# Simple question for you

1. Sep 26, 2003

### gnickg

I am no science or physics major but this is my first quiz. I have this problem:
How much force must be applied to accelerate a 10,000-kg space shuttle to counter the earth's gravitational acceleration of 9.8 meters per second square?
I took 9.8m/s^2 * 10,000 for 98,000 newtons.
Is that correct?
Your help is much appreciated!
gnickg

2. Sep 26, 2003

### Staff: Mentor

Yep.

Followup: the space shuttle accelerates at roughly 3g's at liftoff. What's the force? (careful, its a bit of a trick question)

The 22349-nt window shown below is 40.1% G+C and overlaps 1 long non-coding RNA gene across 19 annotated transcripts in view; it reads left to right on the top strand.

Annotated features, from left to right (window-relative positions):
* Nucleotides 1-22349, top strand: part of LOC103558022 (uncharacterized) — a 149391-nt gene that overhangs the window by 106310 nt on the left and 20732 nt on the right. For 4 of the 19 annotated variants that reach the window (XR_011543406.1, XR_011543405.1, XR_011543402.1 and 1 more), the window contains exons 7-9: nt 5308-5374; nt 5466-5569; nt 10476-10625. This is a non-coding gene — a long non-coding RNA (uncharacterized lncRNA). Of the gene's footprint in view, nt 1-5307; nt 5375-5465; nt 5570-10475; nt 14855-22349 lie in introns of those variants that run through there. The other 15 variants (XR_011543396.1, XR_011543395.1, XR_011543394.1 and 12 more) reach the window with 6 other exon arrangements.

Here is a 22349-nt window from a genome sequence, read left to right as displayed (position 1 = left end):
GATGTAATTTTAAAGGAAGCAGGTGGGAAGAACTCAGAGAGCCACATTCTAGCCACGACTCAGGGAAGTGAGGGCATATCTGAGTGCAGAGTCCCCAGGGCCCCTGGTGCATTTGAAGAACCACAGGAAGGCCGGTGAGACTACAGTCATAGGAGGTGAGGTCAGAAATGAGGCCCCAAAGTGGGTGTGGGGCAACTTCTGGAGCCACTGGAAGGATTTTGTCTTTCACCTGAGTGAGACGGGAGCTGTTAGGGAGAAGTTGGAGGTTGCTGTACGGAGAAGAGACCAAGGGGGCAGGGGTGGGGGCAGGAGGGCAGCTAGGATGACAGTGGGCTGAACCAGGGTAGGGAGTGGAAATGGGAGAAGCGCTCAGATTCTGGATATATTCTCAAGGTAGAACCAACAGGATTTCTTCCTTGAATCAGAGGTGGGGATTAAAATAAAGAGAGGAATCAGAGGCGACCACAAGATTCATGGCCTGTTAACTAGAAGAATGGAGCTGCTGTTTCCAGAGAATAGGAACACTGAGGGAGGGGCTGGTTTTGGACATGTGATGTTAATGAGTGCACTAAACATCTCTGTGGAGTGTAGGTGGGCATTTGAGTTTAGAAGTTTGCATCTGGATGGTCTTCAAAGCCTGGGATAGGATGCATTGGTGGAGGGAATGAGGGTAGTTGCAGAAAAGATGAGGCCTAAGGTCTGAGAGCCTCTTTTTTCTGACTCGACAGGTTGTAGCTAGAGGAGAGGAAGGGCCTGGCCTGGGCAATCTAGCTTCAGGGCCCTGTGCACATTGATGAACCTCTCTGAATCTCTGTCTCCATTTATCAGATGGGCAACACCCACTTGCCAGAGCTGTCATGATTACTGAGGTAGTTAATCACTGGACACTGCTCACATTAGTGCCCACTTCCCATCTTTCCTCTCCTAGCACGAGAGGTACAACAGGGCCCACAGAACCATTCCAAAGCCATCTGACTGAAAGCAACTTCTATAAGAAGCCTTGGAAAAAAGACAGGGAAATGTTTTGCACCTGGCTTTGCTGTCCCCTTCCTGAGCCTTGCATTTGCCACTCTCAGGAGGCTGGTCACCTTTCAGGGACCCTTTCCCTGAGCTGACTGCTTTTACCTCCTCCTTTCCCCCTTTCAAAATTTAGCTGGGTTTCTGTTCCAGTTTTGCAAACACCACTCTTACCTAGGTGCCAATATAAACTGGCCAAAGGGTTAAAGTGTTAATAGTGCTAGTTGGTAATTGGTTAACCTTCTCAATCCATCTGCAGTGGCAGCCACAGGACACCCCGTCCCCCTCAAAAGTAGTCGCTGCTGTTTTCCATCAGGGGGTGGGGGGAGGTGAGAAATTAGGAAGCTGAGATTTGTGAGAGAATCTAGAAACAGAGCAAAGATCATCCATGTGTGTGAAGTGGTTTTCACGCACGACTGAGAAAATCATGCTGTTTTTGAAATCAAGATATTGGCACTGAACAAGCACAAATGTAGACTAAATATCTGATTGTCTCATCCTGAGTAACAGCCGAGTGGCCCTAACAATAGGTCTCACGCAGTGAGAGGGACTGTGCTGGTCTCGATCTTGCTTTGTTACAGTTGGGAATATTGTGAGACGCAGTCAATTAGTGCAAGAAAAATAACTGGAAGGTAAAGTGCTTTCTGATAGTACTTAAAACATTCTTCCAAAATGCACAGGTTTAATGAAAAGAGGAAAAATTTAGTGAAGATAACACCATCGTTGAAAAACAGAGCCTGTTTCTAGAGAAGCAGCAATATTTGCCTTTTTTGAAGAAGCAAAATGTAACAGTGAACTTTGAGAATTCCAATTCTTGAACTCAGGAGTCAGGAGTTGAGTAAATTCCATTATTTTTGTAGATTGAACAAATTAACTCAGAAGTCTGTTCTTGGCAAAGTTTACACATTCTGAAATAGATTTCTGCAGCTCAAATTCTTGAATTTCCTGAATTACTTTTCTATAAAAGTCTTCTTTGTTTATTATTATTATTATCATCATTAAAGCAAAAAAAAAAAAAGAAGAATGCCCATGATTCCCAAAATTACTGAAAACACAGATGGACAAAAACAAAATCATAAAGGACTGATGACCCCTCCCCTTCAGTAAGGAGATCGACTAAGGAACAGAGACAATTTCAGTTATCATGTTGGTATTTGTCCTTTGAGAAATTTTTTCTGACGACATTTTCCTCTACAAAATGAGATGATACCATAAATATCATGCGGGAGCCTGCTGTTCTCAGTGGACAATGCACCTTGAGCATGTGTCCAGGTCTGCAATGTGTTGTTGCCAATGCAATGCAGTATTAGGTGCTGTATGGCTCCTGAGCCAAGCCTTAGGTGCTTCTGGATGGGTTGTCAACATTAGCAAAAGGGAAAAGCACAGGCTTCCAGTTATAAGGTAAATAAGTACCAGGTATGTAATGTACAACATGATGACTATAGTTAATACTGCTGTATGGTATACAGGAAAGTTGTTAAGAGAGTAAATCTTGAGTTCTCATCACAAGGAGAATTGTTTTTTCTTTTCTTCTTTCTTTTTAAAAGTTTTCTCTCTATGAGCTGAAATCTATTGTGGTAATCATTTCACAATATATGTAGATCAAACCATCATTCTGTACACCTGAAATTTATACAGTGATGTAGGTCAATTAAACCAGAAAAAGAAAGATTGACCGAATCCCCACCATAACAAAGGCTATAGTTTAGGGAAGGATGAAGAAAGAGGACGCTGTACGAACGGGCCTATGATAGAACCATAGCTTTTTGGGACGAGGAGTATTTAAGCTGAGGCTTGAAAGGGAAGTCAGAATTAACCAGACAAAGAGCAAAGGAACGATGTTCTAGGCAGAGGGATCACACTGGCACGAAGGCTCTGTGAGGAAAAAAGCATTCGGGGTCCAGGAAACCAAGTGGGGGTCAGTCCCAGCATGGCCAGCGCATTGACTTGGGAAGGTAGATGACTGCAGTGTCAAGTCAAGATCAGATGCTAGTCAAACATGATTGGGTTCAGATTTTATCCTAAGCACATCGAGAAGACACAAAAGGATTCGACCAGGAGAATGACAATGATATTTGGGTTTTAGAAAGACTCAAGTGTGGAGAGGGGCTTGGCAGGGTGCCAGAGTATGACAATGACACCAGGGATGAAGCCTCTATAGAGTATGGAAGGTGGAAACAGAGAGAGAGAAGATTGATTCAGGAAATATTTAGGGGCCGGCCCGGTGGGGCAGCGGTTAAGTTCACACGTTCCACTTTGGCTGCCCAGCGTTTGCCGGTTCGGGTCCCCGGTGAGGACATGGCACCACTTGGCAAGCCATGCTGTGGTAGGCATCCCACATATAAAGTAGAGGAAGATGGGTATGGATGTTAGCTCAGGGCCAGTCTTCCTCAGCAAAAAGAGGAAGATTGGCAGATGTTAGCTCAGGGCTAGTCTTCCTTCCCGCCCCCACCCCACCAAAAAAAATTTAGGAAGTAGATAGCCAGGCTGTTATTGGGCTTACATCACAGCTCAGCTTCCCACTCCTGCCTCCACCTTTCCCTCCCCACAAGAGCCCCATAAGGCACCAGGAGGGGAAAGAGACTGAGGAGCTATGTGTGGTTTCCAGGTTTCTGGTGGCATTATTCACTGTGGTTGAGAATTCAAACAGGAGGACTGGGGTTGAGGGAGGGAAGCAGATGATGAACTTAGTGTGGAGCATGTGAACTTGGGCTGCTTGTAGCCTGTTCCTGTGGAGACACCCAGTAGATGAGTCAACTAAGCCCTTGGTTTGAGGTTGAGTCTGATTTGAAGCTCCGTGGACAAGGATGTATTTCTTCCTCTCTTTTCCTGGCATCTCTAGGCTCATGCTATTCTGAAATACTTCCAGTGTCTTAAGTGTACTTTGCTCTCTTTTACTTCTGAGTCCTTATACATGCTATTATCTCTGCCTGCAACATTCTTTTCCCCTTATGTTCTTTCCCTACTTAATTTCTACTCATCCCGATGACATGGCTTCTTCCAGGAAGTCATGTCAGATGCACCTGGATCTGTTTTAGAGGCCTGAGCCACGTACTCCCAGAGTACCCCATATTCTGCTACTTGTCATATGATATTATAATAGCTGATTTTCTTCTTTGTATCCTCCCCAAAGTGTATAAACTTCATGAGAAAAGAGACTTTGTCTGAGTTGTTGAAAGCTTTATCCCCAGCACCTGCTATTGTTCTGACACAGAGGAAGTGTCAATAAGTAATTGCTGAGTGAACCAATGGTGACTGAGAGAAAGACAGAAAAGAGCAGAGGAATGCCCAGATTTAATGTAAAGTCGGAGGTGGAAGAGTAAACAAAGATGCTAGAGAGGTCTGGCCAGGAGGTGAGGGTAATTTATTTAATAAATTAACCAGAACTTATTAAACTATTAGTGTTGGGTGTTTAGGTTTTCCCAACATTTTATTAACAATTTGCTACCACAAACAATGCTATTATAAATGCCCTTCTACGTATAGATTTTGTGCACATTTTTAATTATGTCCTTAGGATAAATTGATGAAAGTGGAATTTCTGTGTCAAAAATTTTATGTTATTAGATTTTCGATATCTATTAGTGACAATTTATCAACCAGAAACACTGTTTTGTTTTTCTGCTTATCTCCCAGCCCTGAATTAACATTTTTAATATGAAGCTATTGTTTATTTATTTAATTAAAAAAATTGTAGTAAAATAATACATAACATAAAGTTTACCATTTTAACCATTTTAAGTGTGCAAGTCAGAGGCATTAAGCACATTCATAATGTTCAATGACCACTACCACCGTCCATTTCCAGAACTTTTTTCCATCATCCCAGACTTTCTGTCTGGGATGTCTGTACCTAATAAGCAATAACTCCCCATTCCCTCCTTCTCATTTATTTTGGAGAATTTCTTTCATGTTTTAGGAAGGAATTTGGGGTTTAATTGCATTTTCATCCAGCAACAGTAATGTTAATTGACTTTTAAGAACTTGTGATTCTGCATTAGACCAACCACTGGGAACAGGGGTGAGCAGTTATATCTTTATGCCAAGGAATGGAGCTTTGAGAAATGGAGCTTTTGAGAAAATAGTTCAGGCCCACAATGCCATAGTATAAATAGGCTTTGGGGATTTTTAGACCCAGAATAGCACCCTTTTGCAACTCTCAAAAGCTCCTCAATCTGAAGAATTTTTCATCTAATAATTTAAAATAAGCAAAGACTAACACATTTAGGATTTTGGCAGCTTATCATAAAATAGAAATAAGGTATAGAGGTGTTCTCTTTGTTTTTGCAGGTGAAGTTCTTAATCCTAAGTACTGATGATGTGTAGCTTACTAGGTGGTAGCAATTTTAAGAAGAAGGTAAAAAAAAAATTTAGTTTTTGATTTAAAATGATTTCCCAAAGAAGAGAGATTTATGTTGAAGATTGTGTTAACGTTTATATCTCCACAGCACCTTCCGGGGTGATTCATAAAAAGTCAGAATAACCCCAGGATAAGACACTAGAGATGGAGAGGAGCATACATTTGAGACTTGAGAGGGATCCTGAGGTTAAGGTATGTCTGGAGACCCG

3. Sep 26, 2003

### Chi Meson

So far so good. Here's a conceptual helping hand: "g" is always called "acceleration due to gravity," but that's a misnomer (wrong name). An object only has an acceleration equal to "g" when it is in free fall in a vaccuum.

Think of "g" as the gravitational field intensity, and no matter what is happening, the gravitational force on something will be "mg" . A lot of people get confused by multiplying mass times an "acceleration" when the darn thing isn't going anywhere!

Hope this is helpful.

4. Sep 27, 2003